Correctional Officer

Correctional officers, sometimes called prison guards, prison wardens or detention officers, process and guard nearly 12 million inmates every year. As members of the staff of locked institutions, correctional officers are tasked with supervising the prisoners incarcerated in these facilities and assuring the safety and security of the institution itself. Although they guard prisoners and other detained individuals, they have no law enforcement authority.

Applicants for employment in most correctional institutions must meet certain minimum requirements, usually including a minimum age requirement (most often 18 to 21 years old), the possession of U.S. citizenship, a college degree or work experience equivalent, and a clean criminal record.

Degrees for Correctional Officers

To obtain a correctional officer position within the Federal Bureau of Prisons, the entry-level requirements include a minimum of a bachelor’s degree or at least three years of full-time employment in a field providing individual counseling, assistance and supervision.

A criminal justice degree that focuses on corrections or law enforcement can always benefit employment prospects in addition to enhancing one’s prospects for promotion and raises.

Correctional Officer Job Description

The primary task of the correctional officer is to guard and supervise the inmates incarcerated in the institution as well as maintain order. To accomplish this, correctional officers routinely monitor the activities of inmates, search cells or living quarters for contraband, and enforce discipline.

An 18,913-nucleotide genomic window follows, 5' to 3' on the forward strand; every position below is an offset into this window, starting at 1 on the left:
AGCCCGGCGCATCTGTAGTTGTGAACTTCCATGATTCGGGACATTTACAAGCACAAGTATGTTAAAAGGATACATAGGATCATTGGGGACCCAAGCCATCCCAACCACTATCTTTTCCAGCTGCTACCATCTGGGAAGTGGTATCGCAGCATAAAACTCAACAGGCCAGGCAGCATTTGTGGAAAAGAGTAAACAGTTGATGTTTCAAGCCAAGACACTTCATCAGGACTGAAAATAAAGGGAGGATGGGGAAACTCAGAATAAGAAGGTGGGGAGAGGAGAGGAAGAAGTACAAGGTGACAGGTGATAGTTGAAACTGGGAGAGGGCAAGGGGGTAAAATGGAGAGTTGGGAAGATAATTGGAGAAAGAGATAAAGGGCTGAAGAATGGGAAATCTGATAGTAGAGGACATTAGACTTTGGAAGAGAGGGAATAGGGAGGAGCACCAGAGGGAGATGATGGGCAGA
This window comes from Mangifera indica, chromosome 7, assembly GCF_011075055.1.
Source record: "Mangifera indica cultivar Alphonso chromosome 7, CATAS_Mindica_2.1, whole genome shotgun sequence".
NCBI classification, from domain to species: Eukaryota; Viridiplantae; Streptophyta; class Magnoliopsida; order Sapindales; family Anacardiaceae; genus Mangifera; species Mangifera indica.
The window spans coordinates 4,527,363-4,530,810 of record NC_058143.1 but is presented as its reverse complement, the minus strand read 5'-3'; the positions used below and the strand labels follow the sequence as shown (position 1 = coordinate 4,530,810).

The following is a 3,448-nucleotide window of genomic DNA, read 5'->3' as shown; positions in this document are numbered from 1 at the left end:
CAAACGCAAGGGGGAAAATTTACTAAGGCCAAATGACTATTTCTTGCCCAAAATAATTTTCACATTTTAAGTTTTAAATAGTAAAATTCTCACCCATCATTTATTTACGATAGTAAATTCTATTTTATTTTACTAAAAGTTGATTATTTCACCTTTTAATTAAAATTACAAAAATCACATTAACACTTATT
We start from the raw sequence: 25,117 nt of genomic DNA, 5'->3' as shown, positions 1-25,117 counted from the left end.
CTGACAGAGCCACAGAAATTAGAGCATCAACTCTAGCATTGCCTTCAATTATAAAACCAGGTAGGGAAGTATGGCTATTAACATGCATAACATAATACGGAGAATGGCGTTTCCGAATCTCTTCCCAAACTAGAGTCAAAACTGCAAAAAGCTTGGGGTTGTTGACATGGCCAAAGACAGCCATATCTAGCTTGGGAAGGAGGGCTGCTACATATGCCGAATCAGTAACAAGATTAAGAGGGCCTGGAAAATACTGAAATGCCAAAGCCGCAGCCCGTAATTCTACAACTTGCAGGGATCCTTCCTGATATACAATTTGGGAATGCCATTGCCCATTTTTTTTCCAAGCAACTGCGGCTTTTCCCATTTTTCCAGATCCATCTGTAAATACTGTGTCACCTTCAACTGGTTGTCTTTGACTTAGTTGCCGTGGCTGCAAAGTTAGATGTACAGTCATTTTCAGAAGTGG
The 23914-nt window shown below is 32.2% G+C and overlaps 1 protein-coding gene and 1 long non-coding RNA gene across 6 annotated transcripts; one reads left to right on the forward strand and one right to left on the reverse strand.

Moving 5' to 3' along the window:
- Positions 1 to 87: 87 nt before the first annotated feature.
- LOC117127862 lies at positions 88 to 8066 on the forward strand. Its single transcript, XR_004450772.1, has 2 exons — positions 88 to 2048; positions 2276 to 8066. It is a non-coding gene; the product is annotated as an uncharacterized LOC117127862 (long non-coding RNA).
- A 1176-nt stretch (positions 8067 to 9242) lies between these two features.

Other daily duties of the correctional officer include:

  • Escort prisoners between the institution and outside destinations, such as courtrooms and medical facilities.
  • Ensure the safety of the institution’s residents by performing frequent inspections of the facility, keeping an eye out for unsanitary conditions and potential fire hazards.
  • Inspect the institution’s security, routinely and diligently, by checking doors, locks, gates, vents, window bars and other features to assure integrity.
  • Maintain a daily log of activities that have occurred during their shift. This log includes the results of their inspections as well as their observations of the conduct of inmates.

Correctional Officer Job Challenges

Because security must be maintained 24 hours a day, 365 days a year, including weekends and holidays, correctional officers can be assigned shifts at any hour of the day or night. Considering this as well as the high level of focused attention this dangerous position requires, the job can prove both stressful and potentially hazardous. The candidate for a correctional officer position should be extraverted, emotionally stable and alert.

Prisons are separated by security level, which can range from minimum security facilities, like county work farms, to the most recent development and highest security category, the “supermax” or “maxi-maxi” prison. Though the specific functions of correctional officers vary, the major responsibilities of correctional officers remain the same.

Correctional Officer Salary

According to the U.S. Department of Labor, opportunities for correctional officer positions should be excellent over the next several years, due in part to an increasing prison population. Job stability is good and layoffs are rare, although many people leave the occupation due to burnout and the dangerous nature of the work.

In addition to government positions, employment opportunities for correctional officers continue to grow in the private sector, or privately operated contract facilities.

According to the U.S. Bureau of Labor Statistics, the average annual salary of correctional officers and jailers in 2006 was $35,760, with a salary range running from less than $23,600 to more than $58,580. These average annual wages varied widely depending on the employer.



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